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Date: Thu, 21 Jul 2011 14:21:01 -0400
From: Rich Felker <>
Subject: Re: some fixes to musl

On Thu, Jul 21, 2011 at 09:02:55PM +0400, Vasiliy Kulikov wrote:
> Hi,
> This is a patch against v0.7.12.  It is only compile tested.

Thanks. Can you look over my below review of the issues and see if you
agree on what's actually an issue and what's not. I like to avoid
tinfoil-hat programming -- that is, testing for error conditions from
interfaces that have no standard reason to fail when used in the way
they're being used, and for which it would be a very poor
quality-of-implementation issue for a kernel implementation to add new
implementation-specific failure conditions.

I'm aware of course that some interfaces *can* fail for nonstandard
reasons under Linux (dup2 and set*uid come to mind), and I've tried to
work around these and shield applications from the brokenness...

> fdopendir():
> - POSIX defines EBADF if fd is invalid.  I suppose it is OK
>   to assume fd is invalid if fstat() failed.

fstat will already set errno to EBADF if appropriate. In that case we
just need to avoid overwriting it. I'll fix that by separating failure
into two conditionals.

> - fcntl(fd, F_SETFD, FD_CLOEXEC) may fail (at least in theory).  If it
>   fails, the consequences are not expected.

The only way it can fail is if fd is invalid, which was already tested
by fstat. If another thread or signal handler closes fd here and
causes a race condition, behavior is going to be unpredictable
(undefined) anyway.

> rewinddir(), seekdir():
> - lseek(fd, 0, SEEK_SET) may fail too, I suppose it can be true for
>   network file systems or FUSE fses.  Continuing the work with pos=-1 is
>   somewhat not expected.

I'm not sure what could be meaningfully done in that case... I would
actually consider it a broken fs driver if lseek to 0 ever fails on a
directory but it's worth investigating if it's a real issue.

> cuserid():
> - POSIX says an argument may be NULL, in this case the buffer should be
>   statically allocated.

I'll check it out.

> forkpty():
> - It should be guaranteed that master fd is closed, tty is setup, slave
>   fd is dup'ed to 1,2,3.  The latter can be broken by setting small
>   rlimit.

The only way it could fail is if one of these fds was not open to
begin with, which would be pretty unusual. It's unclear to me whether
it's better to fail early or fail later.. unfortunately there's no
good way to report failure to the caller after fork succeeds. Perhaps
I could attempt fcntl F_DUPFD on the slave pty in the parent process
before forking to reserve fd slots 0-2 if they're not already taken...

>  setsid() is checked for company :)  I think the only way to

I'm pretty sure setsid cannot fail. There's no justifiable reason for
failure. POSIX says:

  [EPERM] The calling process is already a process group leader, or
  the process group ID of a process other than the calling process
  matches the process ID of the calling process.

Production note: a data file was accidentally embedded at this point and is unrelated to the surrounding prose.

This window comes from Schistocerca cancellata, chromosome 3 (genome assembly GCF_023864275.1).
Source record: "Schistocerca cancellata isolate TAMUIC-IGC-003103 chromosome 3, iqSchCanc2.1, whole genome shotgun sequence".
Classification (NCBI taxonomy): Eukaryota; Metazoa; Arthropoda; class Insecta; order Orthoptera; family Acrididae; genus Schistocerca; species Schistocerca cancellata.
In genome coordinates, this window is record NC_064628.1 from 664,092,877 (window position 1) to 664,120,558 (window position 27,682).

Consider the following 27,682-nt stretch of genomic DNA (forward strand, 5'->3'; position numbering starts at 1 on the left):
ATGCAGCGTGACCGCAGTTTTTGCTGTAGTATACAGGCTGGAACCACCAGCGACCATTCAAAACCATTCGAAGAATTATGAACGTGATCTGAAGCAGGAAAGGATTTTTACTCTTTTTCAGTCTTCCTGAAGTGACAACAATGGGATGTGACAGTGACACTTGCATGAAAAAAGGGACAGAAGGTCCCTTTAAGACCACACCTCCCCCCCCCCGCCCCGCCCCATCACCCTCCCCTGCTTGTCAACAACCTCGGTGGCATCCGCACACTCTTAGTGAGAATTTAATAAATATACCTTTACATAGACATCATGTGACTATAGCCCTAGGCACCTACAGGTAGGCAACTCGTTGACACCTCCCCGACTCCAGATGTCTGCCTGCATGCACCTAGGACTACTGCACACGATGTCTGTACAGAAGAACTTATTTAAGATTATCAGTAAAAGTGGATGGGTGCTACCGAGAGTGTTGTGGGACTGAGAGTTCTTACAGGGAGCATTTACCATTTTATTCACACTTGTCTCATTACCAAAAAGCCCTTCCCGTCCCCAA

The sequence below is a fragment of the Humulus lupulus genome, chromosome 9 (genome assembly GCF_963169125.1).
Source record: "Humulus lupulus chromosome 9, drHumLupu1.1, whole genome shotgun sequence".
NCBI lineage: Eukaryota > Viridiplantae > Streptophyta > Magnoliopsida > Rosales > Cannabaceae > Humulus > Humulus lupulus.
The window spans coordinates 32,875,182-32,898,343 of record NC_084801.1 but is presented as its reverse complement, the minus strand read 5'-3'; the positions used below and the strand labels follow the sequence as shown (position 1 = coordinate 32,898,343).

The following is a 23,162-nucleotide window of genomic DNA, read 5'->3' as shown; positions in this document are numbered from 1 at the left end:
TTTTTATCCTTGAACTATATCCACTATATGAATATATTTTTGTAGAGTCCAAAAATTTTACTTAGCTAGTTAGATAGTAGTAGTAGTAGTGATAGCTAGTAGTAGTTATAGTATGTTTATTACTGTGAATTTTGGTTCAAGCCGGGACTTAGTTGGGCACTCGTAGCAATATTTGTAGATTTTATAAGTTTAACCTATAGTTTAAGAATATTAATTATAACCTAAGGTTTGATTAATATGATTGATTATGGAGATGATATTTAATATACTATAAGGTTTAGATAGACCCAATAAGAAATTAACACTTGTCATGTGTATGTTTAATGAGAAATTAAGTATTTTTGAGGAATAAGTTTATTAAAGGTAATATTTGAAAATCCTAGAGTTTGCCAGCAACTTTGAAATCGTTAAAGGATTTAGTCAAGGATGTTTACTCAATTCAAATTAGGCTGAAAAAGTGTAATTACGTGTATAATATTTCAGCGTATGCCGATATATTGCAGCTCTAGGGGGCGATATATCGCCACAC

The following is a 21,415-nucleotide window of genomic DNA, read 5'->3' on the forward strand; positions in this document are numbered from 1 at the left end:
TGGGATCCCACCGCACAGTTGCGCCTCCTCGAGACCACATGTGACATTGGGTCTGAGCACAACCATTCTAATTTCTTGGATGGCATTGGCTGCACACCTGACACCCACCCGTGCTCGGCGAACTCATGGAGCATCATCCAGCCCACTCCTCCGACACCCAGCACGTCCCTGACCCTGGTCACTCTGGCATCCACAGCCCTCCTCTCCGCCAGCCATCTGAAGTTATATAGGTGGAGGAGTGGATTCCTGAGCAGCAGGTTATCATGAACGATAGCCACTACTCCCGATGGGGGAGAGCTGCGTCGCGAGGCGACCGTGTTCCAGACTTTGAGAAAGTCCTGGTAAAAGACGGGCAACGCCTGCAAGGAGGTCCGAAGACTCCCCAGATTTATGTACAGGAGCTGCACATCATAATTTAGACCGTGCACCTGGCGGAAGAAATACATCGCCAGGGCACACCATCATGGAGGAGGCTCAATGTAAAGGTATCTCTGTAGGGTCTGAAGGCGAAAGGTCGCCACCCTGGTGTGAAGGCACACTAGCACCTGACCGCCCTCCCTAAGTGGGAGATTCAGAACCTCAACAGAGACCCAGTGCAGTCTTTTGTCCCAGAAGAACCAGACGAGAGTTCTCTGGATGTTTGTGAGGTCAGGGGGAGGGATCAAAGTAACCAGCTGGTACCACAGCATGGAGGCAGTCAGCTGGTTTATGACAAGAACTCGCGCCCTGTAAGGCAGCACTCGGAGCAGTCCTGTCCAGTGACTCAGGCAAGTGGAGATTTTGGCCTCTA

So supposedly it can fail if the process id of an old process what was
previously a process group leader got reused while some processes in
the old process group had not yet terminated. I would contend that a
quality implementation would not allow a process id to be reassigned
if any processes still have that id as their process group id. Do you
know if Linux satisfies this condition?

>   handle the failure is _exit().  While it may be not the best choise,
>   however, continuing the work with half dropped privileges is more
>   dangerous.

Can you clarify what you mean about "dropped privileges"?

> openpty():
> - close() shouldn't change errno updated by failed ioctl()/open().

This call to close cannot fail short of another thread or signal
handler poking at file desciptor numbers that don't belong to it.

> - I suppose the last calls to tcsetattr() and ioctl() may fail too.

Indeed, and this is testable/reportable. I suppose it would be best to
mimic what existing implementations do here.

> realpath() (no patch):

This function is just a hack to stand in until I write a real version
of it. See the commit message. I agree totally that it's wrong.

> _vsyslog():
> - sendto() may fail in case of signal delivery.

This should probably be tested and retried since syslog cannot report
errors to the caller.

> I wonder what is the Right Way to handle close() failures in generic
> case.

I think 99% of them are complete non-issues. The whole idea that close
can fail (for reasons other than EBADF) is a misdesign, but it can
generally only happen for odd devices or NFS (which is broken in many
more fundamental ways anyway). It certainly can't fail for terminal
devices, pipes, sockets, directories, etc. which are the only places
libc needs it.

>  If it is fork'ish function, _exit() can be used.  If it is some
> privilege dropping function, failure can be returned in errno, but the
> task state (hanged/unclosed fd) is not expected by the caller.
> More dangerous case is function that is not designed to return error at
> all.  E.g. close() inside of closelog() may fail, but the caller cannot
> be notified about it by design.  If the caller want to do chroot(),
> which prevents re-opening log fd, the failure would break task's
> expectation of dropped privileges (closed log fd).

Non-issue. close cannot fail on a local unix socket.


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